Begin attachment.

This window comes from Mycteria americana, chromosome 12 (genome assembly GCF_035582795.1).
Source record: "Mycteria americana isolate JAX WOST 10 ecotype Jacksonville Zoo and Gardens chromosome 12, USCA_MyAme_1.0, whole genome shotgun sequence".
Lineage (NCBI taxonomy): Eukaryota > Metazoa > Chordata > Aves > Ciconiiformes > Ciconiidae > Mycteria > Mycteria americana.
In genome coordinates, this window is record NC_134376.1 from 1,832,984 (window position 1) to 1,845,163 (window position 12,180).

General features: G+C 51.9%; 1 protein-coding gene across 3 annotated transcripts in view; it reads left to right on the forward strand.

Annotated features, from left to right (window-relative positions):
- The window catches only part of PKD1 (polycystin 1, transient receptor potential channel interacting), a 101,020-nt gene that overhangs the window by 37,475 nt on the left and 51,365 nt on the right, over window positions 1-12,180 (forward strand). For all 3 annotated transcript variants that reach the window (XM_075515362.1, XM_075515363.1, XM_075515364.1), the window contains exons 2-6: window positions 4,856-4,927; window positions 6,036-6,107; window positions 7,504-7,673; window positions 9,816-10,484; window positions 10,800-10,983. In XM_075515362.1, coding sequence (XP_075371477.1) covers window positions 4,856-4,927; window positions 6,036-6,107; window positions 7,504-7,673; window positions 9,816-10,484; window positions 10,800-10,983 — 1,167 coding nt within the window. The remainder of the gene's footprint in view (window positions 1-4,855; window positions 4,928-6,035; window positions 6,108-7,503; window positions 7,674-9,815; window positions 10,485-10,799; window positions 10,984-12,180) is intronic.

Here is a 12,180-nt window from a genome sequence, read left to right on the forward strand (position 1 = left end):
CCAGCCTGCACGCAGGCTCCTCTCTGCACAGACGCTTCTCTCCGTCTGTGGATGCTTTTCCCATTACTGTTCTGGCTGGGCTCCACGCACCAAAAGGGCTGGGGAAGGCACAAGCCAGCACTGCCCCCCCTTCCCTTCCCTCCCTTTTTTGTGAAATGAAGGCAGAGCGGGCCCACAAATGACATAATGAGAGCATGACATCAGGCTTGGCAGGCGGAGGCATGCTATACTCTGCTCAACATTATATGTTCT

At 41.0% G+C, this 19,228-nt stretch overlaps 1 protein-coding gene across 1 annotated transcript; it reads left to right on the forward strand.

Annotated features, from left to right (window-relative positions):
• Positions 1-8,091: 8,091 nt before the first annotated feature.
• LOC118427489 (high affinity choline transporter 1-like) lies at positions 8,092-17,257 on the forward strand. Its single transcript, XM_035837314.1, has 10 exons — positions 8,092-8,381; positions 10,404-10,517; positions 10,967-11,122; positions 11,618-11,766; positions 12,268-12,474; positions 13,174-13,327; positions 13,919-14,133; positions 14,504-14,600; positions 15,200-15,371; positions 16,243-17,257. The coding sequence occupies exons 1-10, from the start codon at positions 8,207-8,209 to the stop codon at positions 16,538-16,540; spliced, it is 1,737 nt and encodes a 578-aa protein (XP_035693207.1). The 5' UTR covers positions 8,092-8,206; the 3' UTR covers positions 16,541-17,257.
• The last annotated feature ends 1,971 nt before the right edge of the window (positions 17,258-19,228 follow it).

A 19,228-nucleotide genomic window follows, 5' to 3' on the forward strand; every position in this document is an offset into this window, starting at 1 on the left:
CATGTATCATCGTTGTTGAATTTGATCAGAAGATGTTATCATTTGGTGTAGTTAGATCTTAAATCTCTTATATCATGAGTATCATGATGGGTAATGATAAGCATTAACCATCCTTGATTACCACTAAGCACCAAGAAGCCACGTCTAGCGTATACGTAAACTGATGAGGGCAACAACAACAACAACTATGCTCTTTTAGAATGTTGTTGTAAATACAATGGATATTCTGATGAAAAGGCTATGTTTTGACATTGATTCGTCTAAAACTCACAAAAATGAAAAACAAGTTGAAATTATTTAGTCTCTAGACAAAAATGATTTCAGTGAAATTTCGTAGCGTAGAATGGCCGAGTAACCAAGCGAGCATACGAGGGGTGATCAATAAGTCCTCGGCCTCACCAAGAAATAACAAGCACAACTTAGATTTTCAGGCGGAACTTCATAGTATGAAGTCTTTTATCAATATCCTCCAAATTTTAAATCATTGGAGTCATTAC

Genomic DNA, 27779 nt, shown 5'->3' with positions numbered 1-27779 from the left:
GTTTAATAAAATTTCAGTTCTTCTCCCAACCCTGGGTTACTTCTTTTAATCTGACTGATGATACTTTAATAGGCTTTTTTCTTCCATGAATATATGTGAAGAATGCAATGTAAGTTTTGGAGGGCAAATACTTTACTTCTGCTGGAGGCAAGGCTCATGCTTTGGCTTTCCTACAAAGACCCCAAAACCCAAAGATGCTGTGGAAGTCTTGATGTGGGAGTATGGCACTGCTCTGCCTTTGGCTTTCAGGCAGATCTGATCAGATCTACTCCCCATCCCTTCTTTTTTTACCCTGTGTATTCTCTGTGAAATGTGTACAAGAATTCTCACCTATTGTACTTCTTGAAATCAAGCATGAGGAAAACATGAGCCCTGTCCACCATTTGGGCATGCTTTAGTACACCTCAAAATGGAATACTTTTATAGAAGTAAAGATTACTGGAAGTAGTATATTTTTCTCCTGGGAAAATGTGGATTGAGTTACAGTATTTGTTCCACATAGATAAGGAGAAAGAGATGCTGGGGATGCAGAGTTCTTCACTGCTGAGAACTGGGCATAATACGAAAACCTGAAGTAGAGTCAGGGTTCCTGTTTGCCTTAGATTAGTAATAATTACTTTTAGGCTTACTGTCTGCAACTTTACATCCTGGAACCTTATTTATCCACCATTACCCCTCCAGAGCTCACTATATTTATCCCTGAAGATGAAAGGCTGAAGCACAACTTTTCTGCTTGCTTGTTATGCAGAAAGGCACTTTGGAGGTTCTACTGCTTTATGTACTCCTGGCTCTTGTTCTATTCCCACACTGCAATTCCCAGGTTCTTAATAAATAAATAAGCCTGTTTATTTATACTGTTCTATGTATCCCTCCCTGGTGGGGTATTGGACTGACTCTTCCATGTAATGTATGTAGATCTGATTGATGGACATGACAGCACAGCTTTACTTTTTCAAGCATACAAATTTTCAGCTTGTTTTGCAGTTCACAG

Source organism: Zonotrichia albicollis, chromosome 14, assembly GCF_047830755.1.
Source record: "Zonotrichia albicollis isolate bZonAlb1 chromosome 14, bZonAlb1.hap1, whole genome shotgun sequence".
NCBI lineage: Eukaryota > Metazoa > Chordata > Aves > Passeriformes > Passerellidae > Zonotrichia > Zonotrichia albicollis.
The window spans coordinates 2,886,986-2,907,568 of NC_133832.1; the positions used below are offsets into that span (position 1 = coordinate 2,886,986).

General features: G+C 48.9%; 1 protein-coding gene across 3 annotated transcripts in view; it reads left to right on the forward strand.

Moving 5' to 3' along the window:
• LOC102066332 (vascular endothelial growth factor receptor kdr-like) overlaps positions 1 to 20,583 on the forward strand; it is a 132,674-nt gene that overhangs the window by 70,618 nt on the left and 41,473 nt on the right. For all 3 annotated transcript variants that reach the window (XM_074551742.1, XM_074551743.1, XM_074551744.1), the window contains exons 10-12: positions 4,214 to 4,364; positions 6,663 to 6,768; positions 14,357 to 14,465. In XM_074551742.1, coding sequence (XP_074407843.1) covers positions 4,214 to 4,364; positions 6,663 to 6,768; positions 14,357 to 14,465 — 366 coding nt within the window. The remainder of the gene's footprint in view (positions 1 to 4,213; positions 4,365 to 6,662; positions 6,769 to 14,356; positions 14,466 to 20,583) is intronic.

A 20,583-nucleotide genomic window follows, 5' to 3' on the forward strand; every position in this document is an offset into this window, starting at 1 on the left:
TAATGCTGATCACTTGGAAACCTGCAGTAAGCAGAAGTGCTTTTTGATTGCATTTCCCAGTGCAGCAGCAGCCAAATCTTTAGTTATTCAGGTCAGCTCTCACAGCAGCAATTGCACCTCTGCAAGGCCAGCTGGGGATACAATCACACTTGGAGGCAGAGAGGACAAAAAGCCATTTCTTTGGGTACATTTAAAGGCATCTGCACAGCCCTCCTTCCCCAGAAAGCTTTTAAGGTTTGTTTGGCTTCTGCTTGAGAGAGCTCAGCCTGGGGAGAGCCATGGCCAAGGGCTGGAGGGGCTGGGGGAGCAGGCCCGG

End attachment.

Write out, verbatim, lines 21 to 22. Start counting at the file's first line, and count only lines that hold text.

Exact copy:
NCBI lineage: Eukaryota > Metazoa > Chordata > Aves > Passeriformes > Passerellidae > Zonotrichia > Zonotrichia albicollis.
The window spans coordinates 2,886,986-2,907,568 of NC_133832.1; the positions used below are offsets into that span (position 1 = coordinate 2,886,986).